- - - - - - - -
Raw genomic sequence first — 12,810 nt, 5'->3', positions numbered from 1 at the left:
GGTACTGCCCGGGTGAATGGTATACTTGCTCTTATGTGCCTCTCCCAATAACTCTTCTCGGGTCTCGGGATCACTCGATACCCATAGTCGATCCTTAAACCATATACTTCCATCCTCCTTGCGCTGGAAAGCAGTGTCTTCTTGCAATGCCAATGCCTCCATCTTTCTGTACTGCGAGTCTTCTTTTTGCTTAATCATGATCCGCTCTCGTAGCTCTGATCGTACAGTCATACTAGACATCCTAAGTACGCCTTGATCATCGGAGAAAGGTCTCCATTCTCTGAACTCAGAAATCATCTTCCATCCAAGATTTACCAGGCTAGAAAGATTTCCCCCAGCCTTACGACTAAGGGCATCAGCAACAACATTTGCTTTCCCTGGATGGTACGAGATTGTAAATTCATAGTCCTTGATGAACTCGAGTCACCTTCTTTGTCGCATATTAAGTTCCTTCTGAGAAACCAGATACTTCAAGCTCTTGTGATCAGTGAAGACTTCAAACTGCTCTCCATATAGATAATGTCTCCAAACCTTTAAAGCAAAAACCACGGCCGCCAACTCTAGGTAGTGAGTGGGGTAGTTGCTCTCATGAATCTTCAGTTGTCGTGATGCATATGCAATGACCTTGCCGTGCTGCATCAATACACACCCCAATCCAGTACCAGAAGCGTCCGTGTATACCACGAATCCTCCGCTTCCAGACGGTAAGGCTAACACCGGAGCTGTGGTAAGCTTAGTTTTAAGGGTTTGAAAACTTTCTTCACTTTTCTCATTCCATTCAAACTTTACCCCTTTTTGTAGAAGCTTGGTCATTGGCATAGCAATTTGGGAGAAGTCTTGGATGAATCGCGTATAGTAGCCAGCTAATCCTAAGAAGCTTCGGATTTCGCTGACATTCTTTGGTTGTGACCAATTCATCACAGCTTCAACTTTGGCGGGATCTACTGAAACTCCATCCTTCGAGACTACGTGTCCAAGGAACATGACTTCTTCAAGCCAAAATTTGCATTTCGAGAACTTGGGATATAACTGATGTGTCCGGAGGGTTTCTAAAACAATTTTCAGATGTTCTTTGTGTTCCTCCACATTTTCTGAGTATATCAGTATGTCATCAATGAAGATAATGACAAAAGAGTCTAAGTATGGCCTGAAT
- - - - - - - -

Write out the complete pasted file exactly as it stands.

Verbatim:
Raw genomic sequence first — 12,810 nt, 5'->3', positions numbered from 1 at the left:
GGTACTGCCCGGGTGAATGGTATACTTGCTCTTATGTGCCTCTCCCAATAACTCTTCTCGGGTCTCGGGATCACTCGATACCCATAGTCGATCCTTAAACCATATACTTCCATCCTCCTTGCGCTGGAAAGCAGTGTCTTCTTGCAATGCCAATGCCTCCATCTTTCTGTACTGCGAGTCTTCTTTTTGCTTAATCATGATCCGCTCTCGTAGCTCTGATCGTACAGTCATACTAGACATCCTAAGTACGCCTTGATCATCGGAGAAAGGTCTCCATTCTCTGAACTCAGAAATCATCTTCCATCCAAGATTTACCAGGCTAGAAAGATTTCCCCCAGCCTTACGACTAAGGGCATCAGCAACAACATTTGCTTTCCCTGGATGGTACGAGATTGTAAATTCATAGTCCTTGATGAACTCGAGTCACCTTCTTTGTCGCATATTAAGTTCCTTCTGAGAAACCAGATACTTCAAGCTCTTGTGATCAGTGAAGACTTCAAACTGCTCTCCATATAGATAATGTCTCCAAACCTTTAAAGCAAAAACCACGGCCGCCAACTCTAGGTAGTGAGTGGGGTAGTTGCTCTCATGAATCTTCAGTTGTCGTGATGCATATGCAATGACCTTGCCGTGCTGCATCAATACACACCCCAATCCAGTACCAGAAGCGTCCGTGTATACCACGAATCCTCCGCTTCCAGACGGTAAGGCTAACACCGGAGCTGTGGTAAGCTTAGTTTTAAGGGTTTGAAAACTTTCTTCACTTTTCTCATTCCATTCAAACTTTACCCCTTTTTGTAGAAGCTTGGTCATTGGCATAGCAATTTGGGAGAAGTCTTGGATGAATCGCGTATAGTAGCCAGCTAATCCTAAGAAGCTTCGGATTTCGCTGACATTCTTTGGTTGTGACCAATTCATCACAGCTTCAACTTTGGCGGGATCTACTGAAACTCCATCCTTCGAGACTACGTGTCCAAGGAACATGACTTCTTCAAGCCAAAATTTGCATTTCGAGAACTTGGGATATAACTGATGTGTCCGGAGGGTTTCTAAAACAATTTTCAGATGTTCTTTGTGTTCCTCCACATTTTCTGAGTATATCAGTATGTCATCAATGAAGATAATGACAAAAGAGTCTAAGTATGGCCTGAAT